SALEM The Oregon Department of Agriculture levied fines totaling $2,886 for the use of insecticides that killed tens of thousands of bumblebees in the Metro area this year. In the worst case, two companies were each fined $550 for spraying that killed 50,000 bumblebees in Willsonville in June, according to an official from the Xerces Society for Invertebrate Conservation.
Scientist from Xerces said the Wilsonville bee die-off was the largest mass bumblebee death on record. The incident garnered intense public scrutiny and prompted the state to restrict the use of certain pesticide products after an investigation.
Some residents in Portland even organized a memorial for the dead bees.
It all started when bees started falling from a cluster of 65 European Linden trees near a plaza just off Interstate 5. The bees reportedly represented more than 300 wild colonies.
The ODA released a report citing insecticides, dinotefuran and imidacloprin as the agents responsible for snuffing out the bumblebees.
The fines were levied due to negligence on the part of the applicators, according to the Xerces Society, but officials from the wildlife protection group said the fines don t go far enough.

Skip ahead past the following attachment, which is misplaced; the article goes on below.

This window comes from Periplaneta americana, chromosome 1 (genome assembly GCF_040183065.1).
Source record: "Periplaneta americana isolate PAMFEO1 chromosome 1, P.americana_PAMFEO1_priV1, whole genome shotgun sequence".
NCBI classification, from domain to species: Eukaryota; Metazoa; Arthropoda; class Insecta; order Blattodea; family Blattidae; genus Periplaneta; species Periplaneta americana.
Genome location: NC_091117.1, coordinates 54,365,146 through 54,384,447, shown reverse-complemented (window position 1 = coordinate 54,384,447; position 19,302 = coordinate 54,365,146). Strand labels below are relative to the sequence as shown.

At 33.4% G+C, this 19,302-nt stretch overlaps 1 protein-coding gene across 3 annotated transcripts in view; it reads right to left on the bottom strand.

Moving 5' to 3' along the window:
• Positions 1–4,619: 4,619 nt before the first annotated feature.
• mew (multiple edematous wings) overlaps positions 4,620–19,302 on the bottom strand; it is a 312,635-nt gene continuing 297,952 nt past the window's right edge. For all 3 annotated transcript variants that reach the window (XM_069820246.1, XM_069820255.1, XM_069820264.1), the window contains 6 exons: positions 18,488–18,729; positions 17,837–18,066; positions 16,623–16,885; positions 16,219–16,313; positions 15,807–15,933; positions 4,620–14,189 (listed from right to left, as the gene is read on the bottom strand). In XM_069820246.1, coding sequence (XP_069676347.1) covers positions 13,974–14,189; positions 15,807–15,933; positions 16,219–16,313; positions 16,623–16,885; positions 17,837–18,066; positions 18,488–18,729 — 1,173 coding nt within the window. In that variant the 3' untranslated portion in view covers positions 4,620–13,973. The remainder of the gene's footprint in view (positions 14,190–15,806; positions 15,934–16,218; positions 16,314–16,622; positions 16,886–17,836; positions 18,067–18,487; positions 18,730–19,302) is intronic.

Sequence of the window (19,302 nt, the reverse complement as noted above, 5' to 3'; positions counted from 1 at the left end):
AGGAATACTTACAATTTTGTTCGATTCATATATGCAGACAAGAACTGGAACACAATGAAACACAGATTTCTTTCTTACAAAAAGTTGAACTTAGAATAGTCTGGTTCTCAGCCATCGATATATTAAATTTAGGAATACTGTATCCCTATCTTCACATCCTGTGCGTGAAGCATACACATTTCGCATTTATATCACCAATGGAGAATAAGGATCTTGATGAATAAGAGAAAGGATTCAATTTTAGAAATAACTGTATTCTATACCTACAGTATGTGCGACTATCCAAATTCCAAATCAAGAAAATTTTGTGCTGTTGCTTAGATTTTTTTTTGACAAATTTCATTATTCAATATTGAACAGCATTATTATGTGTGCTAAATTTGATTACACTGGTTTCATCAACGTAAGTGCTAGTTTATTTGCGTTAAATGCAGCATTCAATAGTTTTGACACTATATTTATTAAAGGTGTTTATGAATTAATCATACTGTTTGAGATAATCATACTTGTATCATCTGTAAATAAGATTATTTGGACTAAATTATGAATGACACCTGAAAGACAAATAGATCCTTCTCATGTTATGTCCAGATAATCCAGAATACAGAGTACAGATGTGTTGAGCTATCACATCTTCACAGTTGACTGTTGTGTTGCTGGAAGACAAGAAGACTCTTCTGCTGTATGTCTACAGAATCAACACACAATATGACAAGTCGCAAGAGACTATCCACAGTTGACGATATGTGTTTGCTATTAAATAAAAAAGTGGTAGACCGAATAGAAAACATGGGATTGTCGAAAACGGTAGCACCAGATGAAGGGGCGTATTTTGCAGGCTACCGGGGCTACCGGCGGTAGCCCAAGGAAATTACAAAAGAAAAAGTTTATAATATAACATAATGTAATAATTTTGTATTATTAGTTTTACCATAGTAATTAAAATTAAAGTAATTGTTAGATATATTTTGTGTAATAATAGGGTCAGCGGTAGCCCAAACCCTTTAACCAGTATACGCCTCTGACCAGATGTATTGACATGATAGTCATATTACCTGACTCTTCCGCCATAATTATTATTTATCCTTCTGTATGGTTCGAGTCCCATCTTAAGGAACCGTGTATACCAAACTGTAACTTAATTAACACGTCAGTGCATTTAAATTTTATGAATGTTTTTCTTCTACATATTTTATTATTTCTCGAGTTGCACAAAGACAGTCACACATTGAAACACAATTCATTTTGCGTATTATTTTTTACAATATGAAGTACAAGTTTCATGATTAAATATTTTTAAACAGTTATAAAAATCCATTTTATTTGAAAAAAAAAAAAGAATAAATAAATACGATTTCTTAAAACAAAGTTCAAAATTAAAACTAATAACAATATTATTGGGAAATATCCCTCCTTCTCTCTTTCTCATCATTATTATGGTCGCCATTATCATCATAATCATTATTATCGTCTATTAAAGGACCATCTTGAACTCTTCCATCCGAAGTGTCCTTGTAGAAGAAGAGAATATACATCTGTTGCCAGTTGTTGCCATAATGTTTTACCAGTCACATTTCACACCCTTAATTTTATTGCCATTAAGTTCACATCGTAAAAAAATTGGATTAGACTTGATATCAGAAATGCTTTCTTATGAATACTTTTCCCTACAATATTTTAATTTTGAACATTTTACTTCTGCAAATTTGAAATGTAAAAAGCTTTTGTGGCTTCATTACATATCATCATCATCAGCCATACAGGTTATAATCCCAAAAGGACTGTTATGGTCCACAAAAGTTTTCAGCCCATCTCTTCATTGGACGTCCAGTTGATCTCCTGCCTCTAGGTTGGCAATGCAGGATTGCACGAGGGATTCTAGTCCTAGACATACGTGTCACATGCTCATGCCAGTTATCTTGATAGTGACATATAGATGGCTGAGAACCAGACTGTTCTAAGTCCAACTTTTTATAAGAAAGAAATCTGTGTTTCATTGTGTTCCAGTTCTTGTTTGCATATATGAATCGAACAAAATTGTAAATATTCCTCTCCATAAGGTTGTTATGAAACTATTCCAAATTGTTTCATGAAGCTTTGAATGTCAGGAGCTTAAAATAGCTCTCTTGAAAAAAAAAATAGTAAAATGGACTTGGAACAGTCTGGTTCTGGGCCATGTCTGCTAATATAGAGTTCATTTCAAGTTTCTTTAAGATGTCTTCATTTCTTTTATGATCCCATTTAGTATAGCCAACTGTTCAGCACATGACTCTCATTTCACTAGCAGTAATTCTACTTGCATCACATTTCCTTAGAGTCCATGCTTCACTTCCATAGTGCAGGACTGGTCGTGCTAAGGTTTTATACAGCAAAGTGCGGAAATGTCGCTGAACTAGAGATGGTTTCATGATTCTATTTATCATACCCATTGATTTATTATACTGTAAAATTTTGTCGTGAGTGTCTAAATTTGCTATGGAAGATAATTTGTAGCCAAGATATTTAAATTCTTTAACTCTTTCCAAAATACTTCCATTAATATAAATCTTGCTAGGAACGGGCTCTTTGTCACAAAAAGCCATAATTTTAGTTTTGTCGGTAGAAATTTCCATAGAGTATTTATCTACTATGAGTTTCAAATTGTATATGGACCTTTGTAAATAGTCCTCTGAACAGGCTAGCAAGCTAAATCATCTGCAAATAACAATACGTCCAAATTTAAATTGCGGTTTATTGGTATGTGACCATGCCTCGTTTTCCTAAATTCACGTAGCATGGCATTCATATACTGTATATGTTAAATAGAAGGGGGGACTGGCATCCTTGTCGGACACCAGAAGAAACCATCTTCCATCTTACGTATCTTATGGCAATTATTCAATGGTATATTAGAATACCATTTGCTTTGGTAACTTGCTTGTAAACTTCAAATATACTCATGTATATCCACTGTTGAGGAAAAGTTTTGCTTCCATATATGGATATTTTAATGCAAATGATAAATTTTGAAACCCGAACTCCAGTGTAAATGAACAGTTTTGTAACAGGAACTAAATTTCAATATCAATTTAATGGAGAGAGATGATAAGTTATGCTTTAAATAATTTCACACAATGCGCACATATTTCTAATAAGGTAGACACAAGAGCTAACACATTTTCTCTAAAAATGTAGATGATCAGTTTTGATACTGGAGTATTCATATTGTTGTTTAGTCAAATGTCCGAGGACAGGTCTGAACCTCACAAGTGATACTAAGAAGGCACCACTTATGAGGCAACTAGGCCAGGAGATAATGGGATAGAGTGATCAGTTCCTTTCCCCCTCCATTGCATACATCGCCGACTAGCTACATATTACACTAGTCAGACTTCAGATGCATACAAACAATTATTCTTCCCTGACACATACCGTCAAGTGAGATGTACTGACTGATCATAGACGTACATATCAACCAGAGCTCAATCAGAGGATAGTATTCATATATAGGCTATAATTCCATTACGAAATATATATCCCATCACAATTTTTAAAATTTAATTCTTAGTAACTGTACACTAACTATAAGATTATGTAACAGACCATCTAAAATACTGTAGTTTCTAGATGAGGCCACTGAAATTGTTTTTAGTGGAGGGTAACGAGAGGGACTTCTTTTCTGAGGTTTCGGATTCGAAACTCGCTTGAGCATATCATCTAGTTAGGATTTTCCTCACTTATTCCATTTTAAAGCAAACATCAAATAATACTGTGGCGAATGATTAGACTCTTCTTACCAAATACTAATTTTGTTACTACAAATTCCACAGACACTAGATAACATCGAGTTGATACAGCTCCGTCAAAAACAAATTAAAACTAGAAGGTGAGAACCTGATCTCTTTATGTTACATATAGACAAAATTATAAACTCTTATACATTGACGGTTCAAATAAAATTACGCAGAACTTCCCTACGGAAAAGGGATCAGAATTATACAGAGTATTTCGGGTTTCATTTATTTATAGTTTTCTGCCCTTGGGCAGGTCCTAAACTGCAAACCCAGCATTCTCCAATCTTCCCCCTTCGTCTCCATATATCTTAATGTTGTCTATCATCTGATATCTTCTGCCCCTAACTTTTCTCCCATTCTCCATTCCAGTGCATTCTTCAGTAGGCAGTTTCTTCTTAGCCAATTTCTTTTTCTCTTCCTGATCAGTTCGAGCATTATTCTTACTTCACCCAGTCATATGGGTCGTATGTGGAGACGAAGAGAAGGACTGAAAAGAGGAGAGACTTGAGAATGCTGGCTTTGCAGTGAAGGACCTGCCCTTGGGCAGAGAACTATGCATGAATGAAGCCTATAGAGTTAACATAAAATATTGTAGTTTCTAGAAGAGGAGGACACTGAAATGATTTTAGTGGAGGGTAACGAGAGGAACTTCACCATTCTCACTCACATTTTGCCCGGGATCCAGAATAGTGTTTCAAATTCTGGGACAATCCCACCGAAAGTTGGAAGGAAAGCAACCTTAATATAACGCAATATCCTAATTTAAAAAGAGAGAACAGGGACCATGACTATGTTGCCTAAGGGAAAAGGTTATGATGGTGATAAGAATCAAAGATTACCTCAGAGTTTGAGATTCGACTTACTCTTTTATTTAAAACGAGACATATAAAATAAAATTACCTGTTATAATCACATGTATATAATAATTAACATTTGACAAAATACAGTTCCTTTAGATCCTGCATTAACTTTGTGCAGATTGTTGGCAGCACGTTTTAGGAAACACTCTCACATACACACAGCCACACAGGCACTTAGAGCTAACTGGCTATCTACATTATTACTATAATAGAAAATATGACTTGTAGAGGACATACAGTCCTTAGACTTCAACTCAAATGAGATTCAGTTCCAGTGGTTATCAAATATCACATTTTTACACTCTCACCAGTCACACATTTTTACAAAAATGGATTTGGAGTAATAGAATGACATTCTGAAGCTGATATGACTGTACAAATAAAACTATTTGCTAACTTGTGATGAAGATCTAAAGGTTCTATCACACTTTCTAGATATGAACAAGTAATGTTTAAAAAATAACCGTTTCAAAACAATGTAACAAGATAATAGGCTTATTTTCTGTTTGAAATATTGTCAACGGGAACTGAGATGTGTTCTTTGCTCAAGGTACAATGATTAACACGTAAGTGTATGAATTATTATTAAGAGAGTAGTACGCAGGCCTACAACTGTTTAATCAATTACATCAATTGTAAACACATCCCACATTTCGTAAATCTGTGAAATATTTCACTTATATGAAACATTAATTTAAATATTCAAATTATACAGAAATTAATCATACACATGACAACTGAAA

We commend the Oregon Department of Agriculture for taking immediate action to help wrap trees in Wilsonville in the aftermath of the massive bee kill, and for following up with use restrictions on linden and basswood trees, said Scott Hoffman Black, Executive Director of the Xerces Society. But these minimal fines and loophole-filled labels show that stronger restrictions are needed if we are to help protect pollinators and other beneficial insects.
Xerces is now supporting a bill, which is co-sponsored by U.S Congressman from Oregon Earl Blumenauer, calling for the Environmental Protection Agency to suspend the use of imidacloprid, clothianidin, dinotefuran and thiamethoxam for uses that could impact pollinators.